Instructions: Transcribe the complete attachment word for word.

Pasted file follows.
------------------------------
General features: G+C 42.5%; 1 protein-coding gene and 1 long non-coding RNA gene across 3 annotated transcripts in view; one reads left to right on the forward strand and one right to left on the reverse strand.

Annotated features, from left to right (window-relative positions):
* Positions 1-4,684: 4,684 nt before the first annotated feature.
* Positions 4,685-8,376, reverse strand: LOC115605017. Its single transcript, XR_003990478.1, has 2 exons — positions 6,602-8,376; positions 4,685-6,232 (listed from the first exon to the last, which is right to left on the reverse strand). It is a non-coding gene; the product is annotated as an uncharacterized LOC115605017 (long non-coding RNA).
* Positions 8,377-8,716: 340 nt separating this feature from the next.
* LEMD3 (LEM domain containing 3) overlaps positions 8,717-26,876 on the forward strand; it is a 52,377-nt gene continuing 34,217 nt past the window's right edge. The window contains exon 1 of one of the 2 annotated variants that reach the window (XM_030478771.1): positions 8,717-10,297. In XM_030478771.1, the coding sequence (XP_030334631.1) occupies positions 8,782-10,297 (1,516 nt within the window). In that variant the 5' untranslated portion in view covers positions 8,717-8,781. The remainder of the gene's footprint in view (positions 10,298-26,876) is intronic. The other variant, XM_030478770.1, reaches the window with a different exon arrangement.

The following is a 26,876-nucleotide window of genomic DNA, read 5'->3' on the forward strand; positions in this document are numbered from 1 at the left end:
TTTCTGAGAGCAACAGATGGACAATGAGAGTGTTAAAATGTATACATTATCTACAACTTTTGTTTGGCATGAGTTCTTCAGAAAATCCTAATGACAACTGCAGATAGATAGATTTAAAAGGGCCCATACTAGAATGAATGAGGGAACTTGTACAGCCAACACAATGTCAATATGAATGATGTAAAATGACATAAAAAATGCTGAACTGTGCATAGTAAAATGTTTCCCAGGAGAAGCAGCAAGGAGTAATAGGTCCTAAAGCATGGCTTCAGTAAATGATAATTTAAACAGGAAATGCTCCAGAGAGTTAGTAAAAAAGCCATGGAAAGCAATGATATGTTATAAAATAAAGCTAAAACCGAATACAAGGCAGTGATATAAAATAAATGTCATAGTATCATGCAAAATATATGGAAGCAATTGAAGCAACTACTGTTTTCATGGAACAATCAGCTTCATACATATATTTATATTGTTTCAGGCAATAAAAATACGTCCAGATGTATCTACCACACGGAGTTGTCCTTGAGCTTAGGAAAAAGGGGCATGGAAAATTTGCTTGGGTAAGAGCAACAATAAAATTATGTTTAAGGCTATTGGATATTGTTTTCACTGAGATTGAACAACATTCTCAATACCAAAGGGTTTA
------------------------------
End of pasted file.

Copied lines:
General features: G+C 42.5%; 1 protein-coding gene and 1 long non-coding RNA gene across 3 annotated transcripts in view; one reads left to right on the forward strand and one right to left on the reverse strand.

Annotated features, from left to right (window-relative positions):
* Positions 1-4,684: 4,684 nt before the first annotated feature.
* Positions 4,685-8,376, reverse strand: LOC115605017. Its single transcript, XR_003990478.1, has 2 exons — positions 6,602-8,376; positions 4,685-6,232 (listed from the first exon to the last, which is right to left on the reverse strand). It is a non-coding gene; the product is annotated as an uncharacterized LOC115605017 (long non-coding RNA).
* Positions 8,377-8,716: 340 nt separating this feature from the next.
* LEMD3 (LEM domain containing 3) overlaps positions 8,717-26,876 on the forward strand; it is a 52,377-nt gene continuing 34,217 nt past the window's right edge. The window contains exon 1 of one of the 2 annotated variants that reach the window (XM_030478771.1): positions 8,717-10,297. In XM_030478771.1, the coding sequence (XP_030334631.1) occupies positions 8,782-10,297 (1,516 nt within the window). In that variant the 5' untranslated portion in view covers positions 8,717-8,781. The remainder of the gene's footprint in view (positions 10,298-26,876) is intronic. The other variant, XM_030478770.1, reaches the window with a different exon arrangement.

The following is a 26,876-nucleotide window of genomic DNA, read 5'->3' on the forward strand; positions in this document are numbered from 1 at the left end:
TTTCTGAGAGCAACAGATGGACAATGAGAGTGTTAAAATGTATACATTATCTACAACTTTTGTTTGGCATGAGTTCTTCAGAAAATCCTAATGACAACTGCAGATAGATAGATTTAAAAGGGCCCATACTAGAATGAATGAGGGAACTTGTACAGCCAACACAATGTCAATATGAATGATGTAAAATGACATAAAAAATGCTGAACTGTGCATAGTAAAATGTTTCCCAGGAGAAGCAGCAAGGAGTAATAGGTCCTAAAGCATGGCTTCAGTAAATGATAATTTAAACAGGAAATGCTCCAGAGAGTTAGTAAAAAAGCCATGGAAAGCAATGATATGTTATAAAATAAAGCTAAAACCGAATACAAGGCAGTGATATAAAATAAATGTCATAGTATCATGCAAAATATATGGAAGCAATTGAAGCAACTACTGTTTTCATGGAACAATCAGCTTCATACATATATTTATATTGTTTCAGGCAATAAAAATACGTCCAGATGTATCTACCACACGGAGTTGTCCTTGAGCTTAGGAAAAAGGGGCATGGAAAATTTGCTTGGGTAAGAGCAACAATAAAATTATGTTTAAGGCTATTGGATATTGTTTTCACTGAGATTGAACAACATTCTCAATACCAAAGGGTTTA